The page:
Random Flying Unicorn Mount with Flaming Horn

With what I've done thus far and where I am going I do foresee myself continuing to play.  I have not determined a goal yet to shoot for.  I did make a class change to Archer which feels better than the Lancer I was playing previously.  I like that it is easy to switch and I think the main quest line (referred to as MSQ -- main scenario quest) offers enough rewards that I may be able to keep both classes leveled.  After switching it was much quicker to level the second class and so I may dabble into a healer/support role; it seems like I need to always hit three different builds/clases in an MMO to find my home.  Also if I do end up in dungeon/raid content for some reason I don't want to be relegated to just a DPS role (which is Lancer and Archer).

I think FF14 will hold me over for a bit more at this point and I've already gotten my $20 worth out of it.  If time permits I would like to get through the original content and into what is called Heavensward (spelling?) as I hear its even better.  I am glad that I gave it a whirl and enjoy reading and learning more about the game.  If anything it is clear the community and developers of FF14 care deeply about the game which is refreshing.

Friday, August 06, 2021

Thoughts from New World Closed Beta

New World (from Amazon Game Studios) held a closed beta over the last two weeks and I had the opportunity to play a few hours over two weeks.  And by few I mean 50+ hours!  I have not enjoyed a game this much in years and I am here to tell you all about it so sit back and relax; it's a New World!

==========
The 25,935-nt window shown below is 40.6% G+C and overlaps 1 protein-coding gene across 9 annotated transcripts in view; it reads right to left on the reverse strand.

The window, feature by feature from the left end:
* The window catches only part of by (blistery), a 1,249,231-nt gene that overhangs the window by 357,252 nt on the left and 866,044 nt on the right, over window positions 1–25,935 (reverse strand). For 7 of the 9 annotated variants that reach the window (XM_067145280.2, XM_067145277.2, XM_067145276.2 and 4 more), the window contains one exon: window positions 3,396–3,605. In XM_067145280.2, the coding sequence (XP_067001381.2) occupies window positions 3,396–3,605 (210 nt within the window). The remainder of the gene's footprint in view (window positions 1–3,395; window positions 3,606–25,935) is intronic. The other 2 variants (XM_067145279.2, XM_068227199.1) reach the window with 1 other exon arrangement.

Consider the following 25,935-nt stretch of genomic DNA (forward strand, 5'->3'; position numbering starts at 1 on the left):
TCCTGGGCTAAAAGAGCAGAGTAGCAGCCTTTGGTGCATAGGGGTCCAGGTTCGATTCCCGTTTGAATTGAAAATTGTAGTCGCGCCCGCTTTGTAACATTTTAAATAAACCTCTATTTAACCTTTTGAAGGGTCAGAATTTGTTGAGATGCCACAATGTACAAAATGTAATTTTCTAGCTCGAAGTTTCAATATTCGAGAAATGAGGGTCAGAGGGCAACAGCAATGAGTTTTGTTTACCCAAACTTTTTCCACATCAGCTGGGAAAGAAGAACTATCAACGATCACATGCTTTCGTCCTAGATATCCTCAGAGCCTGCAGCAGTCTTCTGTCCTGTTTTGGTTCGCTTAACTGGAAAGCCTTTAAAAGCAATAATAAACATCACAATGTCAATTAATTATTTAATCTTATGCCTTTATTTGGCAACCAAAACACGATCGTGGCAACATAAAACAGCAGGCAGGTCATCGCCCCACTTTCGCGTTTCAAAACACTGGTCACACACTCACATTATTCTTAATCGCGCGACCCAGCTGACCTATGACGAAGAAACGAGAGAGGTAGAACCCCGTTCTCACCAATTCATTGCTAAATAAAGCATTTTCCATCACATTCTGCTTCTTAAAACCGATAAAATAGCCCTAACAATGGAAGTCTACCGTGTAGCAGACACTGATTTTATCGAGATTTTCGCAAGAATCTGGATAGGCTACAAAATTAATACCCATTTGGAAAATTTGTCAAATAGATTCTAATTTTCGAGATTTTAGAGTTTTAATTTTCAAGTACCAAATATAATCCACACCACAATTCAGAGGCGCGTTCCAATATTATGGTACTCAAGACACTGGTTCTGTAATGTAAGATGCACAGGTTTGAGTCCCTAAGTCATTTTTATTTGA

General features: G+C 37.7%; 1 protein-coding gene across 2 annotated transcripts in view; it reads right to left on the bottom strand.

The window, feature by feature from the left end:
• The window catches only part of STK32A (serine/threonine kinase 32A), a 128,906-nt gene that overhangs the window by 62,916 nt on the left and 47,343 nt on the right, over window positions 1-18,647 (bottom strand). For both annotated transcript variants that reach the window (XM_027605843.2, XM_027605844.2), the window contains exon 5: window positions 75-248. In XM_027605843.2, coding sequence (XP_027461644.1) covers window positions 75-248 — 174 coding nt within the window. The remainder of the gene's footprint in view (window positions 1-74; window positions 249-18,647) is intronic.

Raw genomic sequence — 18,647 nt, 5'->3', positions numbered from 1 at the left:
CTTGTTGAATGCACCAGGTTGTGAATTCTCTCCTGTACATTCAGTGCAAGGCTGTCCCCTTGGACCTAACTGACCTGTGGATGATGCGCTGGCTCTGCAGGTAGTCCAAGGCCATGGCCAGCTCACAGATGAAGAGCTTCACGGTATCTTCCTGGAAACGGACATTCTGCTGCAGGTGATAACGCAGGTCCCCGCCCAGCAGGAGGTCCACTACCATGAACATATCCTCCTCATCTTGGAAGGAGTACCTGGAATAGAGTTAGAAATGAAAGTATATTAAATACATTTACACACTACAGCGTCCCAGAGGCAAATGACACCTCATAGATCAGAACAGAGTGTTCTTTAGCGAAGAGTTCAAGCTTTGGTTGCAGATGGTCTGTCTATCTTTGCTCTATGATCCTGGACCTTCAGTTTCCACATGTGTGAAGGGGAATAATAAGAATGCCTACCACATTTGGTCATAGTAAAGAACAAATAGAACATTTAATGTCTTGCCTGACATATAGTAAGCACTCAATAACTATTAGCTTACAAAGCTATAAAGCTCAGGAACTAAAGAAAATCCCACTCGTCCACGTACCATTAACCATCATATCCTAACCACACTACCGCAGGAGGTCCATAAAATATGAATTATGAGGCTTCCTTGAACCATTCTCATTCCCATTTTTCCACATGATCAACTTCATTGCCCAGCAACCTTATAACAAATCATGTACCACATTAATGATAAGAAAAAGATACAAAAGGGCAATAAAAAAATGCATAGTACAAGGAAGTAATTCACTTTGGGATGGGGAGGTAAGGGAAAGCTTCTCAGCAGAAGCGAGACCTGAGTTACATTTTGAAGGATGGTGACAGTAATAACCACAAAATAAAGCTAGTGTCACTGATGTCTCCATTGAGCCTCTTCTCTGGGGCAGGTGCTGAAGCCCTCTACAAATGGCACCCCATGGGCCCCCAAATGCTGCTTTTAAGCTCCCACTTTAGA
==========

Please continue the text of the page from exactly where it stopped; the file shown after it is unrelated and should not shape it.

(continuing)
Visually Stunning!  Sounds Great!

The most immediate thing about New World is how amazing it looks.  I have a mix of screenshots scattered in this post (along with a few on my last post) and they barely do it justice.  Everything  looks amazing from the moment you set foot in the world.  Take a journey up to any of the mountain tops and the vistas are breathtaking.  Sit back in popular PvP areas and watch the fireworks as players battle each other; ranged PvP combat is especially fun to watch.  Walk into a settlement and marvel at the detail of the buildings (crafting workstations especially).  Combat effects, player movement, armor, weapons, and so much more are top notch.

Windsward settlement (aka town) buzzing with activity

The next immediate thing is the audio.  I play a lot of games and New World easily has the best sound I've ever heard.  In the initial rush of beta with tons of players chopping down trees, breaking up rocks, and shooting turkeys the world crackles to life.  As you move into caves the sound changes enhancing the feeling of being in an enclosed area. On numerous occasions I was able to find other players mining nodes or firing off muskets just by following the sounds.  Walking into a settlement has not only the visual pop but the audio pop of being on a bustling city street.  There is also proximity voice chat which can be shocking when someone drops that first fart.mp3 but otherwise is refreshing to not need to jump on a discord to talk to the person next to you in game.  One of my favorite beta videos is someone who hosted an impromptu guitar and song session in a local tavern; only possible because of proximity voice chat!

Proud home owner once again!

Fun Combat and New Content